Hedge fund fraud is a type of investment fraud that occurs when a hedge fund and/or its employees engage in dishonest or illegal activities that harm their investors. These activities can include:
Making false or misleading statements about investments.
Omitting material information about investments.
Trading on inside information.
Churning, which is excessive trading in a client's account that generates commissions for the hedge fund but does not benefit the client.
Misappropriation of client funds, which is using client funds for the hedge fund's own purposes.
Some of the red flags that may indicate that you are a victim of hedge fund fraud include:
Your hedge fund manager is making unrealistic promises about how much money you can make.
Your hedge fund manager is pressuring you to invest in a particular security that you are not comfortable with.
Your hedge fund manager is not returning your calls or emails.
You are receiving unexpected statements from your hedge fund.
You have unexplained losses in your account.
If you see any of these red flags, it is important to take action immediately. You should contact your hedge fund manager to ask for an explanation, and you should also contact an attorney to discuss your legal options.
The Securities and Exchange Commission (SEC) is the federal agency that regulates the securities industry. The SEC has a number of resources available to help investors protect themselves from fraud, including:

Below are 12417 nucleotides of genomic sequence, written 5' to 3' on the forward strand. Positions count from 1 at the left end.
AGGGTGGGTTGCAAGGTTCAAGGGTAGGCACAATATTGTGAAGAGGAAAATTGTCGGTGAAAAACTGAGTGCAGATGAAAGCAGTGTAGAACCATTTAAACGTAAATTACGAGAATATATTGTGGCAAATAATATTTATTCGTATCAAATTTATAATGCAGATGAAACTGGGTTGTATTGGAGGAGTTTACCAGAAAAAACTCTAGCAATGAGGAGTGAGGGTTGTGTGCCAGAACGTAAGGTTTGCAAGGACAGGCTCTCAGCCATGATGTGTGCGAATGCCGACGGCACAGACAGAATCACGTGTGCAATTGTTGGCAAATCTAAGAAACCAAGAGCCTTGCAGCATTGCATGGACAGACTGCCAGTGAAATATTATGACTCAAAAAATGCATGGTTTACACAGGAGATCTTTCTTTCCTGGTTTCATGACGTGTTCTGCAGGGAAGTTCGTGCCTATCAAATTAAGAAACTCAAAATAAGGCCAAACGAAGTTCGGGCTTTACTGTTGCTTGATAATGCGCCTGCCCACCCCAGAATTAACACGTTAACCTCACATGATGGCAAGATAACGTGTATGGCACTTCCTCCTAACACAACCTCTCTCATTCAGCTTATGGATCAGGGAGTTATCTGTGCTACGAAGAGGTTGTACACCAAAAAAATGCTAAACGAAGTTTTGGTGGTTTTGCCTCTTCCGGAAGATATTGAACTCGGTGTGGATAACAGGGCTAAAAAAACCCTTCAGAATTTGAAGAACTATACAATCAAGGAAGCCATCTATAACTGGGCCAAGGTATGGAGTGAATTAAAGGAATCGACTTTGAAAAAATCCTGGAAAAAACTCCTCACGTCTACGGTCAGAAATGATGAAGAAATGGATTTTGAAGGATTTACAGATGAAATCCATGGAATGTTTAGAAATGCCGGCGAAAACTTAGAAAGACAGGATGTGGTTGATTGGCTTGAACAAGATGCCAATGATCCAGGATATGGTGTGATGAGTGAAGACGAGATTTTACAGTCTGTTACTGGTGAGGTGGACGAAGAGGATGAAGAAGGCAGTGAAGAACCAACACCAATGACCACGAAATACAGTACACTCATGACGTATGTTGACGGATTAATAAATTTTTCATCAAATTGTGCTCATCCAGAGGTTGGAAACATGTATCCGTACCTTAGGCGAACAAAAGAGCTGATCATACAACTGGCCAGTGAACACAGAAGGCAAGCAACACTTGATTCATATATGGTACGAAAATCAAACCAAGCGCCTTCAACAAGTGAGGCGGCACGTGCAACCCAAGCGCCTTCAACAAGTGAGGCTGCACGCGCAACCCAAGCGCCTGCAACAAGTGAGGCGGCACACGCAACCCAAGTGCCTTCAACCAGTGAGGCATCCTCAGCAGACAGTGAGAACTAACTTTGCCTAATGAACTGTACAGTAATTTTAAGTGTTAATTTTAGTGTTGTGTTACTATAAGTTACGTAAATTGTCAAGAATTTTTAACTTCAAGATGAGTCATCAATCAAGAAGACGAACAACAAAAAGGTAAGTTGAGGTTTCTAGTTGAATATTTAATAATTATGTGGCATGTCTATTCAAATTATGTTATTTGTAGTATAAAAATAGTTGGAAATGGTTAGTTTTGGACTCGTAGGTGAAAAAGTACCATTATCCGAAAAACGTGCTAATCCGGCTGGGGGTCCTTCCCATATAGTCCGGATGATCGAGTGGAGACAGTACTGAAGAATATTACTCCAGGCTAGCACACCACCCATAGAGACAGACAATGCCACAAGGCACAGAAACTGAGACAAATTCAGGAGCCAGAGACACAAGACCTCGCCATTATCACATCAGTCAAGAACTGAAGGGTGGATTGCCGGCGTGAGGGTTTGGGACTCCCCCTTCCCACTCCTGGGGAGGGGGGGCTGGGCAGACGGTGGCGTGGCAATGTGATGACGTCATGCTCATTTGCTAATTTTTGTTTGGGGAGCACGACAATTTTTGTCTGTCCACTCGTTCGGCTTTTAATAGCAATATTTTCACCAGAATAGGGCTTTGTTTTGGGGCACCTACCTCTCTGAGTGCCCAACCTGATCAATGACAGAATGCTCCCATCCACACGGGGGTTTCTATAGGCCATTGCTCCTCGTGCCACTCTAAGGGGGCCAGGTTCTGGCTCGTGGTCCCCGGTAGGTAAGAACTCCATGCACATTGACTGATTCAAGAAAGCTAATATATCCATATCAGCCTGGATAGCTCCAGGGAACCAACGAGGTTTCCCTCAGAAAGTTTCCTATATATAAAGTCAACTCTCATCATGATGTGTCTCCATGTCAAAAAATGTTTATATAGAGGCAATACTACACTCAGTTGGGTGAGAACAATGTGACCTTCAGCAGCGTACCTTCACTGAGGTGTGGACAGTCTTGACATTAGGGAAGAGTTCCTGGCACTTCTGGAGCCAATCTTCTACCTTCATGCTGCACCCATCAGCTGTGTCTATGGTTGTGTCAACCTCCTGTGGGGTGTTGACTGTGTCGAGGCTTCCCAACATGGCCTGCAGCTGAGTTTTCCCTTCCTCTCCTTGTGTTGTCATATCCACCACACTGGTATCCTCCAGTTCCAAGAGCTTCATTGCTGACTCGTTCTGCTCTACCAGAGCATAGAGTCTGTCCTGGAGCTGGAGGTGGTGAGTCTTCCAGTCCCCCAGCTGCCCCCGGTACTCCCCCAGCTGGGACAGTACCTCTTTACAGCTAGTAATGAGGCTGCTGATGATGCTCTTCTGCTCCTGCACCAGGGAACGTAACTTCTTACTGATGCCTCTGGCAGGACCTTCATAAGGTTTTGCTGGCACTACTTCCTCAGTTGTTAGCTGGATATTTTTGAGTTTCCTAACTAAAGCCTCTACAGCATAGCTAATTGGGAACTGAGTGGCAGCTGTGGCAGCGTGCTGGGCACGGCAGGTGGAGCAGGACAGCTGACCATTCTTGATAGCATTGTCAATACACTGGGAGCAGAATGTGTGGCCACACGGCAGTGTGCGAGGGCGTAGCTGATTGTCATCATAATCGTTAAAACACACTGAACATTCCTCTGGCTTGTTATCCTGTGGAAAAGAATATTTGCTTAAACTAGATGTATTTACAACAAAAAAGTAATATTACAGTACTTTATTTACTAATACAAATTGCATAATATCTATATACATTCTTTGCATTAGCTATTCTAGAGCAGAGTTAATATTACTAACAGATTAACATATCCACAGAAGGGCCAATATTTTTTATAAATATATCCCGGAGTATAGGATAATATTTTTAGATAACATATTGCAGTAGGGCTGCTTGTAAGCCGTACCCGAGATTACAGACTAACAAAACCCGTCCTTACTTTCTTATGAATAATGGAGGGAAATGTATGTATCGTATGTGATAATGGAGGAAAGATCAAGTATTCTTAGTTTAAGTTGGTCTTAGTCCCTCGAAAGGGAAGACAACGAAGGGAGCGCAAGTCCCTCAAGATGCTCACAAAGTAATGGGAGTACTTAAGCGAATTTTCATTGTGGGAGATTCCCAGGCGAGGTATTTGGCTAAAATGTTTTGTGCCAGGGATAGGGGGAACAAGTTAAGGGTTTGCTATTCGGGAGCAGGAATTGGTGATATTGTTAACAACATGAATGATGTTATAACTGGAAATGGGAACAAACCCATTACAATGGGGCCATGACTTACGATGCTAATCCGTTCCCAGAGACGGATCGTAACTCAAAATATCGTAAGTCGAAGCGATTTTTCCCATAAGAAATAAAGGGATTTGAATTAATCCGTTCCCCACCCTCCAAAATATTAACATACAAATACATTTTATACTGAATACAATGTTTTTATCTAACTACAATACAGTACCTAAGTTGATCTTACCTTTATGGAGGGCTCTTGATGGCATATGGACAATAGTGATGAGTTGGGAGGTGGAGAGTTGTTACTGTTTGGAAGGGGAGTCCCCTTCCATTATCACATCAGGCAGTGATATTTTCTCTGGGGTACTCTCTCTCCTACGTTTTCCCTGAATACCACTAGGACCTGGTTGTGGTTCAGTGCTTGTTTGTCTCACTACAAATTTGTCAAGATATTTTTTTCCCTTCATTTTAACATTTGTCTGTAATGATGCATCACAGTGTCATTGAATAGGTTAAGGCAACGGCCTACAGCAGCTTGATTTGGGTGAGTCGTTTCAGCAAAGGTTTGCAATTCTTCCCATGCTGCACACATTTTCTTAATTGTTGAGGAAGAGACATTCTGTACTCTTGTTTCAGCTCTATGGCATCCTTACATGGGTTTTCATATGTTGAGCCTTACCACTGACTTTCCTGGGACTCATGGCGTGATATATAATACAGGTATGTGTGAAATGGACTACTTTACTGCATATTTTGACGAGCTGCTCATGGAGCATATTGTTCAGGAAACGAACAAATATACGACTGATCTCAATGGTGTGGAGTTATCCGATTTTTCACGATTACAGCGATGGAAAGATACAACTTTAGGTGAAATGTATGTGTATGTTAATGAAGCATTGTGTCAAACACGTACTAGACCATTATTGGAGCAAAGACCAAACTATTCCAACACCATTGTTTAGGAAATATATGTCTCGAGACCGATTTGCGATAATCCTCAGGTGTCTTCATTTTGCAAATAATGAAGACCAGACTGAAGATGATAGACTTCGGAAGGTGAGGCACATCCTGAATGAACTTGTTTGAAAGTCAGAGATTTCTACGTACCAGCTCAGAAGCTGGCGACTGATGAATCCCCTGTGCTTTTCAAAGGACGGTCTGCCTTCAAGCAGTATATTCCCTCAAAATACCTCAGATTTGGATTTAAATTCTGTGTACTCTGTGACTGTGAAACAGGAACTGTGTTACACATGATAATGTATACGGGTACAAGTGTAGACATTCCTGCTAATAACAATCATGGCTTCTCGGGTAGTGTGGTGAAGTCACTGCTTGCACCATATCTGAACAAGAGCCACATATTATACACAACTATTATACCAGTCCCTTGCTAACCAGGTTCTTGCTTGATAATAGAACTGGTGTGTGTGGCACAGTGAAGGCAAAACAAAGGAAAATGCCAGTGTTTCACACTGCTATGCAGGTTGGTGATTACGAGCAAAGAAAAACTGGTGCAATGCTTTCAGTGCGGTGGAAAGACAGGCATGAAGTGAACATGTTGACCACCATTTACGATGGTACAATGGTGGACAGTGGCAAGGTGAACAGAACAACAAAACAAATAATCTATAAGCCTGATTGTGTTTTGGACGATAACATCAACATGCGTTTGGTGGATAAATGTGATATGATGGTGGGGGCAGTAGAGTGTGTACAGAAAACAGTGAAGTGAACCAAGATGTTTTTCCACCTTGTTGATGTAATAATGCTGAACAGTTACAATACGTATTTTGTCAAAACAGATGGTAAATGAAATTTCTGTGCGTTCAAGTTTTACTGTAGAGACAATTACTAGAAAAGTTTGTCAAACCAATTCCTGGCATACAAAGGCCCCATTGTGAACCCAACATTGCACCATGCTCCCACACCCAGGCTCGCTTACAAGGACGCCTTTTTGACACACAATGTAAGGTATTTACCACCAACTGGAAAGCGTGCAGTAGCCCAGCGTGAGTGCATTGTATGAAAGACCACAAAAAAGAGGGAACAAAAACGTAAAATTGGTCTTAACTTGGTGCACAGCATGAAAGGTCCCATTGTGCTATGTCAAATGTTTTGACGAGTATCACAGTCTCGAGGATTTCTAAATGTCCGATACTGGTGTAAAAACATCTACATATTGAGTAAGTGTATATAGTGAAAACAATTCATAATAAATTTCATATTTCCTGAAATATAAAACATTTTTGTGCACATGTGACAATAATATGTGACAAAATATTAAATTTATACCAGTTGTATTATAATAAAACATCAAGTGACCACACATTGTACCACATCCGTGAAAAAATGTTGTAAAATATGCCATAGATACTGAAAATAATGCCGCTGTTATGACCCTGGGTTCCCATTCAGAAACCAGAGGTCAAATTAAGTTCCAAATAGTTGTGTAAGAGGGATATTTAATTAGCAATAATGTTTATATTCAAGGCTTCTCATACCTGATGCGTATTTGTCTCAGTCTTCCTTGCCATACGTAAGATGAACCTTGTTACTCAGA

Some of the most common types of hedge fund fraud:
Ponzi schemes: These schemes promise high returns with little or no risk. Investors are often lured in by promises of easy money, but the schemes eventually collapse, leaving investors with nothing.
Pump-and-dump schemes: These schemes involve artificially inflating the price of a security through false or misleading information. Once the price has been inflated, the scammers sell their shares and take the profits, leaving other investors holding the bag.
Front-running: This is a type of insider trading in which the hedge fund manager uses non-public information to trade ahead of their clients.
Misappropriation or theft of client funds: This is a type of fraud in which the hedge fund manager uses client funds for their own personal use.
Churning: This is a type of fraud in which the hedge fund manager makes excessive trades in a client's account in order to generate commissions for themselves.
Hedge fund fraud can be difficult to detect, as hedge funds are often secretive about their operations. However, there are a few things you can do to protect yourself from hedge fund fraud:
Do your research before investing in a hedge fund. Make sure the hedge fund is registered with the SEC and has a good track record.
Ask questions about the hedge fund's investment strategy and fees.
Get everything in writing. Make sure you understand the terms of the investment before you invest.
Be wary of promises of high returns with little or no risk.
If you have any concerns about a hedge fund, contact the SEC or an attorney.
Hedge fund fraud can have a devastating impact on investors, who can lose their life savings or retirement funds. If you believe that you have been the victim of hedge fund fraud, it is important to contact an experienced securities attorney to discuss your legal options.
In 2022, Attorney Ostrosky secured a $1.55 million award for an investor who was victim of hedge fund misrepresentations and omissions.